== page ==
What can be a buzzier topic in India right now, if not politics? So we have just faced the most democratic event of a country, the Lok Sabha elections. These might be the hardest ever elections in the history of the country. Not because all the parties were as good as others, but the people of India doubted all of them equally. It was a tough competition initially, though didn’t prove to be so. Watching the recent polls and the results of the elections, it is tough to address the political condition of India because of its complexity. These elections will be remembered for the more than a clear majority of BJP than it ever could be, which wasn’t much expected. However, it will also be remembered for the vicious rallies and campaigning done by all the parties by blatant name calling and attempts to polarize the voters. Poll rhetoric is normal in India during elections but this time it was mere personal below the belt, leaving the voters and the citizens disappointed and wondering where the discourse was heading. On the cost of political campaigning, a number of religious groups entered into sheer violence and so many of them were killed. Entering into violent practices were the groups of people who didn’t even follow the beliefs of the particular group, but were just paid for votes.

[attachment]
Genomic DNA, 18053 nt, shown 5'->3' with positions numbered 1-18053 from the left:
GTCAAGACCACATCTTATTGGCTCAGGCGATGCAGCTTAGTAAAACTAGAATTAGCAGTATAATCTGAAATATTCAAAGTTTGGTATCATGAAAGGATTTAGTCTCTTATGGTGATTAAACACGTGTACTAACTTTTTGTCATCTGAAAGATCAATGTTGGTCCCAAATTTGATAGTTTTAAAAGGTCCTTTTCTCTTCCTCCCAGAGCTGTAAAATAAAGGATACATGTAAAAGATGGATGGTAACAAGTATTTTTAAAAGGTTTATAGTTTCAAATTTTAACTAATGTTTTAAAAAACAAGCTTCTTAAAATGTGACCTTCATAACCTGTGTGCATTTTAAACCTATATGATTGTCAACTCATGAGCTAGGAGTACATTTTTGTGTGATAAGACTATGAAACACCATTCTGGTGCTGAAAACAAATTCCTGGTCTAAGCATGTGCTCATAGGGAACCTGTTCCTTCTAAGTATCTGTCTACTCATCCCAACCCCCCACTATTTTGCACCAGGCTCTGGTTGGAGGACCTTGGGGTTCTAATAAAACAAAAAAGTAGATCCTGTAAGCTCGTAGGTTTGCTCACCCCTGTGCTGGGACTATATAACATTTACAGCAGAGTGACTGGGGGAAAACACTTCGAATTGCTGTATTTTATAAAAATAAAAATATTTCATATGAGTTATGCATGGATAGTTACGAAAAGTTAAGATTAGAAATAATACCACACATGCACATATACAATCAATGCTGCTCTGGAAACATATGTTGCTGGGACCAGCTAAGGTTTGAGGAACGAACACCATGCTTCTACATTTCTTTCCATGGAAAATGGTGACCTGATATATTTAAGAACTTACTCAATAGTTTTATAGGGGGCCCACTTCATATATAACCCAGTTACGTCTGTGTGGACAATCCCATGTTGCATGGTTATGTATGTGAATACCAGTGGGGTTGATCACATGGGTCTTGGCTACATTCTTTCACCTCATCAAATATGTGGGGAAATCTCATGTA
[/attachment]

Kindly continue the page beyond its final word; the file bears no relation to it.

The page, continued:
A large part of this problem arises with the minimal education of the leaders. They are either semi-educated or their qualifications are a suspect and remain to be suspected forever. Their documents have turned merely into formalities that need to be kept in the office. The difference between educated and uneducated leaders is very much evident both in their public appearance and the party work. Despite the clear vision of the citizens of India, it was a shock to see Atishi Marlena losing the polls, being an education influencer and Sadhvi Pragya winning another constituency, being uneducated and a perpetrator of the crime. How slut-shaming of the women candidates was carried on by the members of other parties, or probably by someone who wants to malign the reputation of other candidates, lead the citizens aghast as to what can be the future of a country whose political leaders are engaging in such petty activities for victory.
The present political status of India cannot be blamed upon the voters, because neither parties were satisfactory enough to win the trusts of the people, so they chose who they felt can better run the country. In a democracy, political parties are supposed to be the voice of the people, fulfilling their needs and represent the expectations of the voters who voted in. But this has proved to be the idealist society and the parties have entered into a business where the members of the business often perform practices for the personal, and often monetary gains.